Cholesterol Types: LDL, HDL, and Triglycerides

Cholesterol Types: LDL, HDL, and Triglycerides

After age 20, people should begin having their cholesterol levels checked every 4–6 years. The three main components of the results from this blood test are low-density lipoproteins (LDL), high-density lipoproteins (HDL), and triglycerides. Cholesterol itself is a type of lipid that plays an important role in the cell membrane structure, and cholesterol is transported by lipoproteins. Cholesterol is synthesized by the body and ingested, but when cholesterol levels are too high, the risk of heart disease increases.

LDL Cholesterol

Low-density lipoprotein (LDL) cholesterol is often referred to as the “bad” cholesterol. Higher levels of LDL cholesterol is associated with narrowing of blood vessels due to build-up of plaque (atherosclerosis). When LDL levels are raised, diet changes and exercise may help lower this value over time. If not, a statin may be required.

HDL Cholesterol

High-density lipoprotein (HDL) cholesterol, on the other hand, is considered “good” cholesterol, as it is believed to carry LDL cholesterol out of arteries and to the liver to be broken down. Higher levels of HDL cholesterol are optimal. Diet and exercise changes are most effective to increase HDL cholesterol, and some statins have the ability to raise it slightly.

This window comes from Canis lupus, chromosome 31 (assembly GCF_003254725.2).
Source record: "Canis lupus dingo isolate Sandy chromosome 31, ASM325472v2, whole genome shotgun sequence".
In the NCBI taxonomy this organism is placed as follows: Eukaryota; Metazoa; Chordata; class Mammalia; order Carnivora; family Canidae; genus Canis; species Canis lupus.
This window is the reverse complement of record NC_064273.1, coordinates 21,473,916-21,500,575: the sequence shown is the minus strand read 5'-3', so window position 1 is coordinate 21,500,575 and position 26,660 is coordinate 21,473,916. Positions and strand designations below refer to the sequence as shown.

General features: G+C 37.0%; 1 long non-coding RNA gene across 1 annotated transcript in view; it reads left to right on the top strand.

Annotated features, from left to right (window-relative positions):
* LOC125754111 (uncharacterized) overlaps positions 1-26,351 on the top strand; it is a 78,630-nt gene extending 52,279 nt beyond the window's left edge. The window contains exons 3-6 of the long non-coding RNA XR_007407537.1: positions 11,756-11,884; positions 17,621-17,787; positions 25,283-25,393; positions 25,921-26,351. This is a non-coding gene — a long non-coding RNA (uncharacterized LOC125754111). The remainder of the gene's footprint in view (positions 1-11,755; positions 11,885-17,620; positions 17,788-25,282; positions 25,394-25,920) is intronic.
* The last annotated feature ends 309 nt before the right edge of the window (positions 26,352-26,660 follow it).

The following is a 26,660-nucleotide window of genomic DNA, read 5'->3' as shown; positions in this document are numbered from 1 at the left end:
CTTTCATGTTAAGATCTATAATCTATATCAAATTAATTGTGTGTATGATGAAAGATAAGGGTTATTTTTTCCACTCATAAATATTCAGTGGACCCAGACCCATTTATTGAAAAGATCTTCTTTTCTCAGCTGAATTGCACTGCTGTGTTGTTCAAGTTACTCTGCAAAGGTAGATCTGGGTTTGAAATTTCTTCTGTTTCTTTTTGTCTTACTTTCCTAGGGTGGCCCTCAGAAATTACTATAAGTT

Triglycerides are a specific type of lipid or fat found in the body. The body stores unused calories from food in the form of triglycerides. A diet higher in calories and fat cause an increase in triglyceride levels, which contributes to atherosclerosis. High levels of triglycerides can be dangerous, especially in conjunction with high levels of LDL cholesterol. However, diet modifications and exercise are effective in decreasing triglyceride levels.

So, when someone says he or she has “high cholesterol,” it is the level of LDL cholesterol that is a concern. But there is more to cholesterol level measurement than the LDL level. Be sure you have all the facts about your cholesterol levels.

Cholesterol Types

Keep Reading